Rodney Hide is a ‘populist politician’ of the worst kind. He takes a fact and turns it into a lie because he does not tell the whole truth. His diatribe today is an example of that. He plays on people’s prejudices and distorts reality.
Take for example his claim that the rich pay their accountants to avoid taxes while the poor are destined to pay at an effectively higher rate. If ‘any’ Government were to expand and examine the reasons behind such a claim, then bring in policies that force the rich to pay their fair share (that is proportionate to what they are earning) such claims would be more valid of course, but that does not happen.
He claims that successive government policies have created the gap between rich and poor. That ‘partial’ truth therefore needs to be looked at in the light that 'history teaches us lessons, if only we would learn them.' Look at why the poor continue to fail and cannot manage to get their feet in the economic door; represented by a living wage and the capacity to own their own homes. Political survival and the need to attract enough votes in a three year cycle make this a likely outcome.
It seems that no party has the courage to make the mix between State and private participation work. Both major parties are hamstrung by their perceived political backers, thus making it nigh on impossible le to embed economic and social policies, much like those we see in Scandinavia, both historically and in the present.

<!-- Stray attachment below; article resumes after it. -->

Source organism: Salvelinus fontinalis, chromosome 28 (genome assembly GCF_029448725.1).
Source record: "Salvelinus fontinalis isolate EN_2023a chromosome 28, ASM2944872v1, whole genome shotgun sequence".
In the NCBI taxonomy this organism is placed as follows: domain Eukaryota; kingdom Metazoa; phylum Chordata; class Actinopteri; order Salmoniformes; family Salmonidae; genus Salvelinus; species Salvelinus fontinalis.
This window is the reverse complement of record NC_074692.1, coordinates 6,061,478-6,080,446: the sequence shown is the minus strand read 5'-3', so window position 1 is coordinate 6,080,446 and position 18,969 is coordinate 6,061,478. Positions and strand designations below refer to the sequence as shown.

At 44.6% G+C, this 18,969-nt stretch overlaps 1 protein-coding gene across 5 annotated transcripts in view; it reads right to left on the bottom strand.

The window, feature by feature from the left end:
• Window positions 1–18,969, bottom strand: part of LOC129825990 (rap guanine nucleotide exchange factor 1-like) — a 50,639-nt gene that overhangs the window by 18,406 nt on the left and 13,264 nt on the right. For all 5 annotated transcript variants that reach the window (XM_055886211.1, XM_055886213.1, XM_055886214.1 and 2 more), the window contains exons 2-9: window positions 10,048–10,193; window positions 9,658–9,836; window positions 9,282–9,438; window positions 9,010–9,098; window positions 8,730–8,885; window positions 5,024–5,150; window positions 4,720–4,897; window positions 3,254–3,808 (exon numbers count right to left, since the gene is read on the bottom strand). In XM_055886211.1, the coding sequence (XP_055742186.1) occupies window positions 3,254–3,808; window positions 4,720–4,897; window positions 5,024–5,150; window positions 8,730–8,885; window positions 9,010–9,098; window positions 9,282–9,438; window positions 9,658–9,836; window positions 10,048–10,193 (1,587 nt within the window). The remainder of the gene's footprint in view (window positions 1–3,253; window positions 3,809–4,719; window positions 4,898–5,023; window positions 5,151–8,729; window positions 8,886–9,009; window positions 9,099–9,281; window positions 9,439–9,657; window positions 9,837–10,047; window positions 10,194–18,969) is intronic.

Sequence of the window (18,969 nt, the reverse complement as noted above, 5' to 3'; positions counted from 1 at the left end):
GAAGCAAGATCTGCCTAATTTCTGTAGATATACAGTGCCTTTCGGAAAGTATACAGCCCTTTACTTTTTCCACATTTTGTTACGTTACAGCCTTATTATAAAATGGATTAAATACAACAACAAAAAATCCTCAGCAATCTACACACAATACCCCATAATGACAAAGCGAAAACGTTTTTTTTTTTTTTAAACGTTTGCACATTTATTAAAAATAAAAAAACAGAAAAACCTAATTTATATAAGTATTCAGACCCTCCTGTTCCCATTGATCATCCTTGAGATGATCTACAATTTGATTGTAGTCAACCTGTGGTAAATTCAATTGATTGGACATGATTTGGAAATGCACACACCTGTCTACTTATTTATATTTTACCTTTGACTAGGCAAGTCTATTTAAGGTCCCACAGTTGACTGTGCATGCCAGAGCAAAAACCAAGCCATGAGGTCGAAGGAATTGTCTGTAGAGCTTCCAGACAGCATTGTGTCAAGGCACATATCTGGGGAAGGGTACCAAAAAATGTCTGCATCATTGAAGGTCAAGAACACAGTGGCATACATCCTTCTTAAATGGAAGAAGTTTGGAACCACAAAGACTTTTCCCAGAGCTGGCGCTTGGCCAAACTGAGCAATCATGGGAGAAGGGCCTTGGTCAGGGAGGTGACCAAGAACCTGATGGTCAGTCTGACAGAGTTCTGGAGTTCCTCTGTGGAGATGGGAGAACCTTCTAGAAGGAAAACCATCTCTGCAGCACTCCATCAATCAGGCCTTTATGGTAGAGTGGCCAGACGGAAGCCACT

The widening of the gap between rich and poor (and that entails the failures within the educational system) is alluded to by Rodney Hide but he deliberately mistakes the reasons for this. Our decile one schools are just that—decile one, not failures. The teachers in such schools are every bit as good and passionate about their work as those in decile 9 and 10 schools (if not better), but they are hampered by many factors, the least being the lack of capacity for parents to mirror the strengths and skills needed along with the economic clout to take part in the ‘competitive race’ that schools have become. How many students can afford the lap tops or Ipads that their counterparts possess in those schools at the top of the pile? Even those in the middle are struggling now.
Rodney also plays the ‘race’ card in a cynical manner, by trying to blame ‘The Treaty’ and political correctness for the failings of students in lower decile schools. The small amount of time spent on such issues is nothing compared to the lack of resources the families and teachers face in such schools.
His comments about ‘benefits’ are repugnant. To talk about school girls dropping out of school in order to gain a ‘benefit’ is a gross misunderstanding of what is going on out there.
I wish Rodney could take the time to go to South Auckland and other areas of New Zealand and learn about life in the suburbs and not just take a few ‘figures’ and turn them into a nasty little attack in order to increase the fortunes of his almost defunct party.
However, if his outbursts stimulate debate about finding answers to New Zealand’s serious problems, then fine---bring it on!